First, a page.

How ‘Elden Ring’’s sound designer and ‘Metal Gear”s composer created the best game soundtrack since ‘Streets of Rage’

Hideyuki Eto isn’t just a master of sound design - he’s a master of techno music too

Hey! Listen is a twice-monthly column unearthing obscure video game music and trivia. Today’s column dives into ChainDive, a side-scrolling game with the honour of being soundtracked by Dark Souls composers Yuji Takenouchi and Hideyuki Eto. 

You can’t talk about club music in video games without mentioning Yuzo Koshiro and Motohiro Kawashima’s music in Streets of Rage. With the Sega Mega Drive flying off shop shelves in the West, Streets of Rage was the first time Koshiro composed a game to appeal to an overseas audience, rather than a Japanese one. House and techno hadn’t taken off in Japan yet, so Koshiro sought out places such as the famous Club Yellow, partying to imported Chicago house, Detroit techno, dance and soul music.

You can hear these inspirations throughout the music in the early Streets of Rage games: Inner City, Black Box, Technotronic, Marshall Jefferson – it’s all there, a megamix of late ‘80s and early ‘90s club music crammed into a tiny cartridge, and a lesson in how to max out the Mega Drive’s sound chip. Music this good should come with a warning sign.

When I watched Koshiro and Kawashima play ‘Expander’ (the lift music from Streets of Rage 2) during a DJ set in Paris back in 2018, there were moments where I thought my face was melting. Since then, I’ve made it somewhat of a personal mission to track down dangerously dirty game soundtracks that hit me the same way. While it’s unlikely I’ll ever find anything that surpasses the equal parts groove and heavy-hitting goodness in Streets of Rage, I’m confident I’ve found the next best thing.


Introducing: ChainDive, a side-scrolling 2.5D action-shooter developed by Alvion, released exclusively in Japan on the PS2. A Western release was planned but eventually dropped, so unless you were one of the lucky few that got your hands on the demo disc that came bundled with Official PlayStation Magazine, it’s likely that you’ve never heard of the game. That means you’re missing out.

Composed by Yuji Takenouchi and Hideyuki Eto, not only does ChainDive’s music mirror the co-writing approach that Koshiro and Kawashima adopted for Streets of Rage 2 (the best one), but also their genre preferences. Similar to how Kawashima’s music ended up being the heaviest in Streets of Rage 2 thanks to his love of intense gabber and rave music, while Koshiro’s main influences were dance and house, Eto’s got a thing for techno music. At the same time, Takenouchi (who also goes by TECHNOuchi), prefers the deeper, ambient cuts.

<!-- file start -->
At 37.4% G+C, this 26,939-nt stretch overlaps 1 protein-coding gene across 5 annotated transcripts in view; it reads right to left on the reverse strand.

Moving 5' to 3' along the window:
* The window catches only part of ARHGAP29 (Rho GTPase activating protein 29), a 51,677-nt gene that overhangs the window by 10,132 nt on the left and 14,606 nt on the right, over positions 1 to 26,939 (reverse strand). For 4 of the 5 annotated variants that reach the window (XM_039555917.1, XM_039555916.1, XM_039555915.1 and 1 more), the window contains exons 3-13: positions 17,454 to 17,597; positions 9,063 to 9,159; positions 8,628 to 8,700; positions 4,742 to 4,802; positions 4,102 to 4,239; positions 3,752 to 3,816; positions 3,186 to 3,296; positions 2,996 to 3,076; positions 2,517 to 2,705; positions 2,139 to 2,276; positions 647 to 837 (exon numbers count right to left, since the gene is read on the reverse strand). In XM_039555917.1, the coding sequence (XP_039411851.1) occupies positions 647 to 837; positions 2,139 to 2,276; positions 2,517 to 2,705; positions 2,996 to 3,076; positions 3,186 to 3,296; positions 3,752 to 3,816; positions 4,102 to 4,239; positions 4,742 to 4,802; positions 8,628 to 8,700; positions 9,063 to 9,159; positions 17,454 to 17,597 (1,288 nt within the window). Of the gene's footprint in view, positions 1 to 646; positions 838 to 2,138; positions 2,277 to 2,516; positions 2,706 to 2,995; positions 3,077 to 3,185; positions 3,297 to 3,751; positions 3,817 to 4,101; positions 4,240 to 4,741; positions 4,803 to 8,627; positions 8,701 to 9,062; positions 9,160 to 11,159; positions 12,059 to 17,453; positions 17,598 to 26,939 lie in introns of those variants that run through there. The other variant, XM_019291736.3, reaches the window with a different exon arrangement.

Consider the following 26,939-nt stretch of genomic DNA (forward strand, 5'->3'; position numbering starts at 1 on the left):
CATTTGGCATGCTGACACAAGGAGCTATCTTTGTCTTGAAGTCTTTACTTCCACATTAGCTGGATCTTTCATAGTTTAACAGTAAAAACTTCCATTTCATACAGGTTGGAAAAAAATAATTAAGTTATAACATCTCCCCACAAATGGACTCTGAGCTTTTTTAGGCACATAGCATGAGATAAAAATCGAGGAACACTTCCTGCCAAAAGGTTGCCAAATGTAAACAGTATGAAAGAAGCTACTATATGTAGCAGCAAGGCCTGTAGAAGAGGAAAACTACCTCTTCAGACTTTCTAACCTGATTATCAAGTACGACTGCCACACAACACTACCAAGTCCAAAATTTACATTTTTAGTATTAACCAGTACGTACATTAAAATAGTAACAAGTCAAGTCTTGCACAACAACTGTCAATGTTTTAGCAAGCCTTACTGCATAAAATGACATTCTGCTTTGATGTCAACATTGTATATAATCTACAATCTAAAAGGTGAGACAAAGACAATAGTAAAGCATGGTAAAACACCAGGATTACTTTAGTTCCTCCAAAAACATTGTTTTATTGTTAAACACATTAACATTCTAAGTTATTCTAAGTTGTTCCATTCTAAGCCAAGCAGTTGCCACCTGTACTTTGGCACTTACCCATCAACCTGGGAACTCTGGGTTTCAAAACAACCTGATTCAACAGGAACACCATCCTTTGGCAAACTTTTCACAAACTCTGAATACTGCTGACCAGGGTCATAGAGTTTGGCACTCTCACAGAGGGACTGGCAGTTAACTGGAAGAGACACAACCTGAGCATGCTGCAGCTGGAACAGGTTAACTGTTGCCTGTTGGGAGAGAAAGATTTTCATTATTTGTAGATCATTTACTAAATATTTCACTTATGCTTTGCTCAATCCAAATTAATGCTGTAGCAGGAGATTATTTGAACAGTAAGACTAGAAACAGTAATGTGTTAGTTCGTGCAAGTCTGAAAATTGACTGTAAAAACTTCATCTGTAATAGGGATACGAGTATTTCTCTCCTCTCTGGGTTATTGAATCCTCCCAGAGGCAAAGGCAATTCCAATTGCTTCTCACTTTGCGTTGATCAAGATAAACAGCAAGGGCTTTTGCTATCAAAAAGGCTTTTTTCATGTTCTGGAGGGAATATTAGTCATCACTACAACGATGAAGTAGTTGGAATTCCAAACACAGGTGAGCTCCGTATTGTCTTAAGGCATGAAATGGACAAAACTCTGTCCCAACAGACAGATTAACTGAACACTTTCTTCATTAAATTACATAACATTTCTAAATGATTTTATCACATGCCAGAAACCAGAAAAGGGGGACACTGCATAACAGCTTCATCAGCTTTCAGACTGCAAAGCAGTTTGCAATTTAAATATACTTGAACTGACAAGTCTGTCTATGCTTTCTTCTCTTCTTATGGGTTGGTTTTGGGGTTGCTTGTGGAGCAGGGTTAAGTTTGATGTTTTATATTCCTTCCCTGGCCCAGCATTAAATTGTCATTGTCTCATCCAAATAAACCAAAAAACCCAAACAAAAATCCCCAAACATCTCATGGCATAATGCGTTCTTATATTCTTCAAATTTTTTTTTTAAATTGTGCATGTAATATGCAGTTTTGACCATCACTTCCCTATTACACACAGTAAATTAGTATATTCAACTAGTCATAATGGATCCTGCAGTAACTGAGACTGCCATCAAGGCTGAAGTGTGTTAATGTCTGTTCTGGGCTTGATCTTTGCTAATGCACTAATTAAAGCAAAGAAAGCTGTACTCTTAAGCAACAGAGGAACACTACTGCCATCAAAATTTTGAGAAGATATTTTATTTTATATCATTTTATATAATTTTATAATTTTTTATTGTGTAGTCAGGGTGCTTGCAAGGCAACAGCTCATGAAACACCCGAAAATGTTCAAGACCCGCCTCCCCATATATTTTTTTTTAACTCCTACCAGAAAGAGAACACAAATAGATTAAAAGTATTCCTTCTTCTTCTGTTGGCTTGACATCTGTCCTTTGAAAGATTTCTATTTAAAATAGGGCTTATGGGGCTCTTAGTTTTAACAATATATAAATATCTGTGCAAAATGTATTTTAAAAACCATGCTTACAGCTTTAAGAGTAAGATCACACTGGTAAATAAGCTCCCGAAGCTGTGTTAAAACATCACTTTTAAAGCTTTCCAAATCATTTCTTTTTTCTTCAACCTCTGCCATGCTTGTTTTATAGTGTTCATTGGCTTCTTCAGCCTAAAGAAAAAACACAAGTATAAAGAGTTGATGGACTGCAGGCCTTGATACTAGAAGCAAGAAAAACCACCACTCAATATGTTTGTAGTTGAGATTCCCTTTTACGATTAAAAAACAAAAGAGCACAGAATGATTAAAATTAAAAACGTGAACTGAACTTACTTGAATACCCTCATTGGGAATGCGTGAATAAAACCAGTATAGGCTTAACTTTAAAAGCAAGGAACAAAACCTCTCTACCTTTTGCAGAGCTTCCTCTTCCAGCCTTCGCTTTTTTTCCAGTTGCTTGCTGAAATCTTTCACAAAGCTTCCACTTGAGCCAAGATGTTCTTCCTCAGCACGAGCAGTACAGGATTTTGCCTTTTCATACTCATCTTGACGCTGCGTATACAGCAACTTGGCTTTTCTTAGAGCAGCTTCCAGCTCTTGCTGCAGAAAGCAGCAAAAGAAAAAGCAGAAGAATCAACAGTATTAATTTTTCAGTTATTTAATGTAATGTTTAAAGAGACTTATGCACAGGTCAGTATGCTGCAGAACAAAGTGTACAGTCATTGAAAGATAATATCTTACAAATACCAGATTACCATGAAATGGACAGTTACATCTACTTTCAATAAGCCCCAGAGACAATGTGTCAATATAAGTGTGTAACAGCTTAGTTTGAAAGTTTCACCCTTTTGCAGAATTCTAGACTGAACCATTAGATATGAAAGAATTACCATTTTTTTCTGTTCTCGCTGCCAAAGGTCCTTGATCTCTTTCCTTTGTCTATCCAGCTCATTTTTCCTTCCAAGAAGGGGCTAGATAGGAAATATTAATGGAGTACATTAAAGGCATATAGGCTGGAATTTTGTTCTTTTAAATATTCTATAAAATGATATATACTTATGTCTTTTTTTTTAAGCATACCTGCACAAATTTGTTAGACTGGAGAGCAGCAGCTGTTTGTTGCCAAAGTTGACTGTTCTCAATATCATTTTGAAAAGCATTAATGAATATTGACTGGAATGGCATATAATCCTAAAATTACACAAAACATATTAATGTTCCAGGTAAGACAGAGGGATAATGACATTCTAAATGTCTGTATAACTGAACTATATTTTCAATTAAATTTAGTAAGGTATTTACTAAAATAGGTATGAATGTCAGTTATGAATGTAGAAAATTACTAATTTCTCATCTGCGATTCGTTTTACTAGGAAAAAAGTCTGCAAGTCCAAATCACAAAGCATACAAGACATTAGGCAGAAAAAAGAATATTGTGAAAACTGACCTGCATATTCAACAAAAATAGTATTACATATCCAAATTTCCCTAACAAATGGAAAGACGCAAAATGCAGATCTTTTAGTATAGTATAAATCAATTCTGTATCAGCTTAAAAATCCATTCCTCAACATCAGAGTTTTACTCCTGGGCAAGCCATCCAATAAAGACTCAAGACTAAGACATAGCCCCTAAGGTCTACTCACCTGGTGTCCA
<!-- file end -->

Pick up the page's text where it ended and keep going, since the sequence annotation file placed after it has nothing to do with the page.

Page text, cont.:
The game audio geeks that are likely reading this might recognise these names. Takenouchi is best known for his work on Metal Gear and Circadia, the latter of which has a pumping soundtrack and was Takenouchi’s first collaboration with Edo. You may know Edo for his music in Armored Core, but both composers are sound designers. They’ve collaborated on many projects throughout their career, including FromSoftware games such as Demon’s Souls and Dark Souls. Takenouchi left the company after finishing work on Dark Souls 2, but Edo is still there today.

This isn’t just some cool backstory, by the way. Their knowledge of sound design basically makes them shit hot electronic music producers. Edo in particular has a way with sound. He’s been releasing techno records since the late ‘90s under his own name as well as the aliases Glidelator and Dideyuki Izo. If you’re a fan of techno music, I’d recommend checking out his single ‘Encode‘. It’s filthy.

Takenouchi’s music, on the other hand, is a much more relaxed affair. ChainDive’s soundtrack has this amazing flow to it where it jumps seamlessly between ambient house beats and pummelling techno, but it constantly keeps on your feet. The music that Takenouchi composed for the game’s first stage is full of ‘00s house vibes, especially with the piano chords that are on display. That’s in stark contrast to the disjointed and glitchy drums and synth passages that follow from Eto.


If you’re gonna click any of these links, though – and please do, because I link to stuff beyond SEO purposes in the hope you vibe off it as much as I do – then I’d recommend checking out what I believe are the two best tracks in the game. This boss theme by Takenouchi is unlike anything I’ve ever heard before, while this beat from Eto sounds like the last thing you’d hear before stumbling out of Warehouse Project at 5 am as a sweaty, shaking mess.

If you’ve listened through the ChainDive soundtrack and want more amazing tunes to check out, you’ll be pleased to hear that Takenouchi released an album called ‘ChainDive Arrangements’ under his alias TECHNOuchi. It could easily pass as an early ‘Ministry of Sound’ compilation, with a decent and diverse mix of house, techno, D&B and even garage beats.

So there you have it. If, like me, you’ve spent way too many years searching for a game soundtrack that scratches that Streets of Rage itch, I hope you’ve finally found it.

If you’ve enjoyed this deep dive into the world of gaming soundtracks, check out the rest of Hey! Listen here


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